Cloud collaboration battle in full swing
If you had any doubt that the battle for content management, file sharing and collaboration supremacy is going to take place in the cloud moving forward, two recent announcements should have driven it home.
First of all, we had Marc Benioff telling a stunned Michael Arrington (and he's not easy to stun) at TechCrunch Disrupt that Salesforce.com was going to be releasing a Box competitor called Chatterbox. While details were few, just the fact that Benioff was willing to go after a company he had previously supported and funded was news in itself.
This week, we had Box counter-punching with an interestingly timed announcement of a new edge network functionality designed to dramatically increase the speed of uploading files to Box. Box is putting the rest of the industry on notice here, that it is not sitting still while others climb on board on the file sharing and collaboration bandwagon.
And let's not forget that EMC announced last spring it was buying file syncing service Syncplicity precisely so that it could move its content management strategy into the cloud or Microsoft's purchase of Yammer in June to enhance its cloud collaboration chops in SharePoint. It all goes to show that if you're in the cloud, file syncing and sharing is as Box CEO Aaron Levie put it, "table stakes," for this game.
Say what you will about Box, and it's certainly still lacking in some key areas of enterprise content management, but it is also acting as a catalyst for change across this industry. Salesforce.com proved that you could put enterprise applications into the cloud and customers would use a cloud-based service for critical enterprise content. Benioff and his company have in fact nurtured Box like a cherished younger sibling, but now Salesforce recognizes what is obvious to Levie, that having file sharing is an essential ingredient for cloud collaboration.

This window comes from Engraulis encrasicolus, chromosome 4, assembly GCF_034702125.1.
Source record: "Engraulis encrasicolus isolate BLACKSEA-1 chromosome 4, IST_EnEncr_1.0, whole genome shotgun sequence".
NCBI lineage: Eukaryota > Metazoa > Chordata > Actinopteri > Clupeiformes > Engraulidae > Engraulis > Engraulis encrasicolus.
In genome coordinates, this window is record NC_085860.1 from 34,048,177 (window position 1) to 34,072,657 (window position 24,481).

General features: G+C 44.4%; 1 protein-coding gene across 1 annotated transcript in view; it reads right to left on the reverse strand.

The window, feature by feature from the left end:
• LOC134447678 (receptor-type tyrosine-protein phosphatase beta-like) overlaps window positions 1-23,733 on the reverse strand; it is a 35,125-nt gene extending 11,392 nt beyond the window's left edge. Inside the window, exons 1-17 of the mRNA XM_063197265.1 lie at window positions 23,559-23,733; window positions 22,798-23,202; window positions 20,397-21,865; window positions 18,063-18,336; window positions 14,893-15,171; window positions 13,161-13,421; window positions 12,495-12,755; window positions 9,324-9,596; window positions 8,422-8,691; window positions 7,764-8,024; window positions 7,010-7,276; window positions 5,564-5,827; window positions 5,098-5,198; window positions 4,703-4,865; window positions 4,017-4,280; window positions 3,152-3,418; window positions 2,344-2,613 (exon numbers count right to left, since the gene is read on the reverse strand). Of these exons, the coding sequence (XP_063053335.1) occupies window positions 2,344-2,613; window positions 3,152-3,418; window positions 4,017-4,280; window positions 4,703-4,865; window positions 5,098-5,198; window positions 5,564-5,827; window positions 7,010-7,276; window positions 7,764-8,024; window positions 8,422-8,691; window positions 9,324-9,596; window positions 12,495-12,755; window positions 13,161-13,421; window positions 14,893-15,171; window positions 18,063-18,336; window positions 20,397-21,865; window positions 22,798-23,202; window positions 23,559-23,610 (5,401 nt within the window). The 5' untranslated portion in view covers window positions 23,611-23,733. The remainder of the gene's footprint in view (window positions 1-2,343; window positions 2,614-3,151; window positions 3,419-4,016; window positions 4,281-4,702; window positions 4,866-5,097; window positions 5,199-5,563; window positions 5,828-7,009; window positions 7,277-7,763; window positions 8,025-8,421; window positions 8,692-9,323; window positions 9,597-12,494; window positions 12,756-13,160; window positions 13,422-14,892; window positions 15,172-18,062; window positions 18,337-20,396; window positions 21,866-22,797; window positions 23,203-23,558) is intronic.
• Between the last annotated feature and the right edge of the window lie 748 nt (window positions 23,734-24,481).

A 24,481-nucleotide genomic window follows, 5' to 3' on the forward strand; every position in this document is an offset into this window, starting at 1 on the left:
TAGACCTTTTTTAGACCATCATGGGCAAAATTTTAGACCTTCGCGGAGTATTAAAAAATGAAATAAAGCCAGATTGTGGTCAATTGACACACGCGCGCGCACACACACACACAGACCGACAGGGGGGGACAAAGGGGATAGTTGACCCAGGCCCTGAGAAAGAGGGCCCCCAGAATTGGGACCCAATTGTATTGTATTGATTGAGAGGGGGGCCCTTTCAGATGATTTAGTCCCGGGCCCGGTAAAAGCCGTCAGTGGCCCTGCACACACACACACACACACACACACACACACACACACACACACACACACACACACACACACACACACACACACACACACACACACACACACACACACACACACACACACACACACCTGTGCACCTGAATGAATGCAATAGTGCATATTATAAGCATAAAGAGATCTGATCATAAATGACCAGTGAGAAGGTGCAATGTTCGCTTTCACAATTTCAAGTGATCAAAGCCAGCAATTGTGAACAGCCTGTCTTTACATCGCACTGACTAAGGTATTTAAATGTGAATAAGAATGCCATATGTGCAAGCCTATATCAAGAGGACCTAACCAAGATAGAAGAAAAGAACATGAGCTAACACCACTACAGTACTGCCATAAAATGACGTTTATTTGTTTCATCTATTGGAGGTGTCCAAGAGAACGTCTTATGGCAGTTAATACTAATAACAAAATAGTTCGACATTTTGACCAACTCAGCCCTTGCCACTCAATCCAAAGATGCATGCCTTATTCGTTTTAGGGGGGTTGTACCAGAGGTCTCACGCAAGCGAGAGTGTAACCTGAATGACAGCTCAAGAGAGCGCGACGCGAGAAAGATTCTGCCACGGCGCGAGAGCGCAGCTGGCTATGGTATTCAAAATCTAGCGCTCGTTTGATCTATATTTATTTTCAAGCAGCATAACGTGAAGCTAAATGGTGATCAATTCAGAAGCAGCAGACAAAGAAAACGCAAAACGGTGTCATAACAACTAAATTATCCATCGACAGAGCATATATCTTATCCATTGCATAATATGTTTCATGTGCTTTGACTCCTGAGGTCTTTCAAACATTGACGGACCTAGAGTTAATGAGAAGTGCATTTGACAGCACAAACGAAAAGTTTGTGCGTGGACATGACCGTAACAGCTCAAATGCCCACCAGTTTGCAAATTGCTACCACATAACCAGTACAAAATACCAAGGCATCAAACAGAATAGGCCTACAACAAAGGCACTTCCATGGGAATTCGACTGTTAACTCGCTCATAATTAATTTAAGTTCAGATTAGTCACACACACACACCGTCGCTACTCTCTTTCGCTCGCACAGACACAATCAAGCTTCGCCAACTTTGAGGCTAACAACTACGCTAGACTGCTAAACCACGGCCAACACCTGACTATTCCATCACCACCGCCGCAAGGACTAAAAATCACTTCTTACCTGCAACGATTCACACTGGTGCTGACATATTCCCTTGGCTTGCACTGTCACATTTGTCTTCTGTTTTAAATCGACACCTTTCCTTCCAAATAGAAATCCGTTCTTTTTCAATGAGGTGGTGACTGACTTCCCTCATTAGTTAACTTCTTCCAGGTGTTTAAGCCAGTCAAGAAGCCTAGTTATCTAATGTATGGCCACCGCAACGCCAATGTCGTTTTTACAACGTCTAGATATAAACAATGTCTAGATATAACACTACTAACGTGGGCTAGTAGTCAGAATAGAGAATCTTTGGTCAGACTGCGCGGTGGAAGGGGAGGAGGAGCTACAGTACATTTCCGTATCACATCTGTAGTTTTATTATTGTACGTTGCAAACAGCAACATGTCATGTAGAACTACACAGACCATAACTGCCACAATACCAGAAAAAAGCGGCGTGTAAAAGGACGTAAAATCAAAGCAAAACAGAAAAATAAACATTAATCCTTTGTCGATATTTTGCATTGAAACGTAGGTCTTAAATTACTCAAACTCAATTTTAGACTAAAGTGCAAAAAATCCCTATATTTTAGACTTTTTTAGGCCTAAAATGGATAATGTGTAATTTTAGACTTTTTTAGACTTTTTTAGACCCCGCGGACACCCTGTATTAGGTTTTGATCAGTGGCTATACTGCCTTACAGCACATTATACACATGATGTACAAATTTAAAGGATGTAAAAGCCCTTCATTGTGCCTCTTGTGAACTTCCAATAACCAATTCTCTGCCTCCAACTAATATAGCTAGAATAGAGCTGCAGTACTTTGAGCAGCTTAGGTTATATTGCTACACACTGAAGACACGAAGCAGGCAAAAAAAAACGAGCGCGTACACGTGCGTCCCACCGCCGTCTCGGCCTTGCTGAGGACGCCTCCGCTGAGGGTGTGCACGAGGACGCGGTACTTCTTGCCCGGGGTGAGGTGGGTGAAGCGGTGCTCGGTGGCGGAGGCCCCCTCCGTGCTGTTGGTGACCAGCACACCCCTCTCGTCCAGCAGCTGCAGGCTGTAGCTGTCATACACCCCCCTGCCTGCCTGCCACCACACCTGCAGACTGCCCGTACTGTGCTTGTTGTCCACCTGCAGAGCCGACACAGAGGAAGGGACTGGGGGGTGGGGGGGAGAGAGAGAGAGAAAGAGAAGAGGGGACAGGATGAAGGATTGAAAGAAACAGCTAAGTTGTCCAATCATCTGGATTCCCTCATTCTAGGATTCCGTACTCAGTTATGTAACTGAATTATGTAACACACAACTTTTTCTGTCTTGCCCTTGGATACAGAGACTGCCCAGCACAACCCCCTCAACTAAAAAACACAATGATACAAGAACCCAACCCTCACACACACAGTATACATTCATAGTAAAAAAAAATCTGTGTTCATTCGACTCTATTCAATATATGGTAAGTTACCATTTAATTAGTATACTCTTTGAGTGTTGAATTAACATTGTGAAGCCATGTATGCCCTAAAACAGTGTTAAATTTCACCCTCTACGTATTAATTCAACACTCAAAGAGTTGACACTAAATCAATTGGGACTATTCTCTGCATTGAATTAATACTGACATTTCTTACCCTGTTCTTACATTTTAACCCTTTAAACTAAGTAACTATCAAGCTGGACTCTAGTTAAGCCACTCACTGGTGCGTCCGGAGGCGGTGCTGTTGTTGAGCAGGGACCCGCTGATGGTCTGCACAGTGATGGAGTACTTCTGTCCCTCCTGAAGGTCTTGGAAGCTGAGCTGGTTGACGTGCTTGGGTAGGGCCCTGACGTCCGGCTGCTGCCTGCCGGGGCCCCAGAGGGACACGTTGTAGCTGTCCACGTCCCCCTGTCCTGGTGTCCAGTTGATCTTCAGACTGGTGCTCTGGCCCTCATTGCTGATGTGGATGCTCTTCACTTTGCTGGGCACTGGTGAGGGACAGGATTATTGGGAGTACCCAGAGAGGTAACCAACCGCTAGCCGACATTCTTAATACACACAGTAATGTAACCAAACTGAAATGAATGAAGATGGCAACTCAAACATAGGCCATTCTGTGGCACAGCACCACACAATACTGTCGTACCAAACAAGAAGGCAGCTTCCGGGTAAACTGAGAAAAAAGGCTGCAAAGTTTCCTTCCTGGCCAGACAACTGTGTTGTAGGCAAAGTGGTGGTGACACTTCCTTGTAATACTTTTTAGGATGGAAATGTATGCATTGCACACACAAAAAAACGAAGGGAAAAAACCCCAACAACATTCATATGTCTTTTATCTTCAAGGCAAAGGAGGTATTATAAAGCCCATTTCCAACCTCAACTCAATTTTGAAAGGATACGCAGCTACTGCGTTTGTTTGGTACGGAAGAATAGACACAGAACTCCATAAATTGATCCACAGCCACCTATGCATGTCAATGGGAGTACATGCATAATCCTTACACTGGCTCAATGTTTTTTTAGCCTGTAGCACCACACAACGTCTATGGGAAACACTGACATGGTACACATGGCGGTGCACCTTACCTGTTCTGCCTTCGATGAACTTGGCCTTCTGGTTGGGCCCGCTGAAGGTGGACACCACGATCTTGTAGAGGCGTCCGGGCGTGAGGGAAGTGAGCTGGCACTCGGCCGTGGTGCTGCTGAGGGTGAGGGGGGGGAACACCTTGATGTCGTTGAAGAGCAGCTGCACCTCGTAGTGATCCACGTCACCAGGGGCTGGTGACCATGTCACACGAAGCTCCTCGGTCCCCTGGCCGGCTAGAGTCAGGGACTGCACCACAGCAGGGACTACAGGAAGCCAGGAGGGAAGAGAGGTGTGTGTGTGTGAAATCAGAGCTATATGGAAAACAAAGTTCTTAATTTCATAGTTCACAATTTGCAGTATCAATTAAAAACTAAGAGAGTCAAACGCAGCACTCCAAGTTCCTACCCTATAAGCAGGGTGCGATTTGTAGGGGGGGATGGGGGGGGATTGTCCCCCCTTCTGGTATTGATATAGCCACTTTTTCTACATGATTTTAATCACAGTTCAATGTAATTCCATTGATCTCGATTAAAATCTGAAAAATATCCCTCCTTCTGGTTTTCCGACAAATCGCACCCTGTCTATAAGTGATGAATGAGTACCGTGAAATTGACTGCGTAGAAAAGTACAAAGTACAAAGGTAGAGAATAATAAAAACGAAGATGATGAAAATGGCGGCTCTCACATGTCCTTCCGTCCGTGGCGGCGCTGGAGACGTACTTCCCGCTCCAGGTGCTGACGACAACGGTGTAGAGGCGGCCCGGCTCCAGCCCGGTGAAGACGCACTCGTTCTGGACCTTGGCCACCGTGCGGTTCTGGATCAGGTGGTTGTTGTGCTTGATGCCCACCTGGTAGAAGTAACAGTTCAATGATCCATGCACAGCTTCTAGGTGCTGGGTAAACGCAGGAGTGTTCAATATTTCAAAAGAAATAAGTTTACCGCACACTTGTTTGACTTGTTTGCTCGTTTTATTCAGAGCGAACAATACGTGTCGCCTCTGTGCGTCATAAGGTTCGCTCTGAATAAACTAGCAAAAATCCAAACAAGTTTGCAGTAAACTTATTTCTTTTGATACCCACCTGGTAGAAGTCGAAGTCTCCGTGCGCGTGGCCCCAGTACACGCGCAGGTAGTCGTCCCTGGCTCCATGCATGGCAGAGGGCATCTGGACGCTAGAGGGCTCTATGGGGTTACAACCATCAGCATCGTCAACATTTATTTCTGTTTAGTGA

While it's easy to think of SFDC as a one trick pony, it's much more than CRM. It has all of the components of a cloud platform including its platform piece, Force.com, its database piece, Data.com and its collaboration/enterprise social piece, Chatter. All of these work in tandem to give Salesforce customers a complete solution on which they can build Salesforce applications (and who knows what else SFDC has up its sleeve this week at its Dreamforce conference).
SFDC holds the place of the cloud standard bearer here, but it doesn't mean that competitors will stand by and reverently cede this area to them. In fact, Levie pointed out in our article last week that SFDC apps tend to be great inside SFDC, but not so much outside of them--and as much as Levie has a dog in this fight, he's right about that.
Jeff Shultz, CMO for EMC Syncplicity agreed, writing in the Syncplicity blog, "The news that Salesforce.com will be getting into the file sharing business comes as no surprise--of course Marc Benioff and team know that their users need access to their files from their preferred applications … The real opportunity is providing users access to all their files on all their devices, regardless of where those files were first created and where they live."
What we have here is a full-blown collaboration and file-sharing brawl. The benches have emptied, the gloves are off and punches are flying. And it's happening because everyone recognizes the value of being able to access content from any device--and to share with colleagues from anywhere. As this functionality becomes commoditized though, the real value-added services will emerge as companies like Box try to pull ahead of the competition.
The cloud-mobile-social connection has come of age right before our eyes, and the key players recognize what has been painfully obvious to any of us who have watched this space: If your platform or solution doesn't include the ability to collaborate and share files in the cloud and across a variety of mobile devices, don't bother showing up because you're already D.O.A. - Ron